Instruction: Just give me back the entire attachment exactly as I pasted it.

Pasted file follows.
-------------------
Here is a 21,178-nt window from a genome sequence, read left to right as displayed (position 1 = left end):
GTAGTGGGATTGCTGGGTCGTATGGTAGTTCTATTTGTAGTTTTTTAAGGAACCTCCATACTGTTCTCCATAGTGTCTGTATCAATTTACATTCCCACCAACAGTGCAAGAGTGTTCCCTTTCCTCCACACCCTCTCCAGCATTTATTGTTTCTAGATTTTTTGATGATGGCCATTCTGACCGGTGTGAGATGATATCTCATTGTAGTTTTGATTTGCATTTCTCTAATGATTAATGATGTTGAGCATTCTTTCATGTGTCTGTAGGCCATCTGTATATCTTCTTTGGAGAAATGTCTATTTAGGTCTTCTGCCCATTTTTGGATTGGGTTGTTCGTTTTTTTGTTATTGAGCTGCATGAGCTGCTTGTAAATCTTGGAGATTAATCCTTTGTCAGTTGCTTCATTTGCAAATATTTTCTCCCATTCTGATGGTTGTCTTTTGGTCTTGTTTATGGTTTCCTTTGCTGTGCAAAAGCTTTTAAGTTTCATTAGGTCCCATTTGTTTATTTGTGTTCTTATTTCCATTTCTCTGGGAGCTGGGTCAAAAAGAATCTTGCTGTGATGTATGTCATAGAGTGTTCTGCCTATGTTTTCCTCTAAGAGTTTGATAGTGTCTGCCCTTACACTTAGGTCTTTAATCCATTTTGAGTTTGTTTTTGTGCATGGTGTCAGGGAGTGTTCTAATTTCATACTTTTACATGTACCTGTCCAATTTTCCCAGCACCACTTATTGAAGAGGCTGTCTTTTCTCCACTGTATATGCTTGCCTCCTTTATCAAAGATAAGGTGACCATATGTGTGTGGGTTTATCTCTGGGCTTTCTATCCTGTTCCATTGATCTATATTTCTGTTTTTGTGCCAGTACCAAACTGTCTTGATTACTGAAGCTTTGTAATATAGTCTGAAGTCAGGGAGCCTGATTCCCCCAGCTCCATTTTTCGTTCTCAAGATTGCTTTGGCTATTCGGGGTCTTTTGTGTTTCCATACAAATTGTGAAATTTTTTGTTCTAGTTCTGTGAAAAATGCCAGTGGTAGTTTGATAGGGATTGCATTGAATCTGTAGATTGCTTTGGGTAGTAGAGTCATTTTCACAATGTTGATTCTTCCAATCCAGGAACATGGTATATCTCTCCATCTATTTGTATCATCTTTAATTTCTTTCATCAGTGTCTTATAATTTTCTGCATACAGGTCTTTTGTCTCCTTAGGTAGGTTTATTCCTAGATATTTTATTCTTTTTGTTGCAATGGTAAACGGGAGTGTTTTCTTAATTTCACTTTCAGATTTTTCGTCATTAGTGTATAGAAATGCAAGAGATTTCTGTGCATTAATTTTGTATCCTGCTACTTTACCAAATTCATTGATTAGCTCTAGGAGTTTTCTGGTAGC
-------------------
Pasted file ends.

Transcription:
Here is a 21,178-nt window from a genome sequence, read left to right as displayed (position 1 = left end):
GTAGTGGGATTGCTGGGTCGTATGGTAGTTCTATTTGTAGTTTTTTAAGGAACCTCCATACTGTTCTCCATAGTGTCTGTATCAATTTACATTCCCACCAACAGTGCAAGAGTGTTCCCTTTCCTCCACACCCTCTCCAGCATTTATTGTTTCTAGATTTTTTGATGATGGCCATTCTGACCGGTGTGAGATGATATCTCATTGTAGTTTTGATTTGCATTTCTCTAATGATTAATGATGTTGAGCATTCTTTCATGTGTCTGTAGGCCATCTGTATATCTTCTTTGGAGAAATGTCTATTTAGGTCTTCTGCCCATTTTTGGATTGGGTTGTTCGTTTTTTTGTTATTGAGCTGCATGAGCTGCTTGTAAATCTTGGAGATTAATCCTTTGTCAGTTGCTTCATTTGCAAATATTTTCTCCCATTCTGATGGTTGTCTTTTGGTCTTGTTTATGGTTTCCTTTGCTGTGCAAAAGCTTTTAAGTTTCATTAGGTCCCATTTGTTTATTTGTGTTCTTATTTCCATTTCTCTGGGAGCTGGGTCAAAAAGAATCTTGCTGTGATGTATGTCATAGAGTGTTCTGCCTATGTTTTCCTCTAAGAGTTTGATAGTGTCTGCCCTTACACTTAGGTCTTTAATCCATTTTGAGTTTGTTTTTGTGCATGGTGTCAGGGAGTGTTCTAATTTCATACTTTTACATGTACCTGTCCAATTTTCCCAGCACCACTTATTGAAGAGGCTGTCTTTTCTCCACTGTATATGCTTGCCTCCTTTATCAAAGATAAGGTGACCATATGTGTGTGGGTTTATCTCTGGGCTTTCTATCCTGTTCCATTGATCTATATTTCTGTTTTTGTGCCAGTACCAAACTGTCTTGATTACTGAAGCTTTGTAATATAGTCTGAAGTCAGGGAGCCTGATTCCCCCAGCTCCATTTTTCGTTCTCAAGATTGCTTTGGCTATTCGGGGTCTTTTGTGTTTCCATACAAATTGTGAAATTTTTTGTTCTAGTTCTGTGAAAAATGCCAGTGGTAGTTTGATAGGGATTGCATTGAATCTGTAGATTGCTTTGGGTAGTAGAGTCATTTTCACAATGTTGATTCTTCCAATCCAGGAACATGGTATATCTCTCCATCTATTTGTATCATCTTTAATTTCTTTCATCAGTGTCTTATAATTTTCTGCATACAGGTCTTTTGTCTCCTTAGGTAGGTTTATTCCTAGATATTTTATTCTTTTTGTTGCAATGGTAAACGGGAGTGTTTTCTTAATTTCACTTTCAGATTTTTCGTCATTAGTGTATAGAAATGCAAGAGATTTCTGTGCATTAATTTTGTATCCTGCTACTTTACCAAATTCATTGATTAGCTCTAGGAGTTTTCTGGTAGC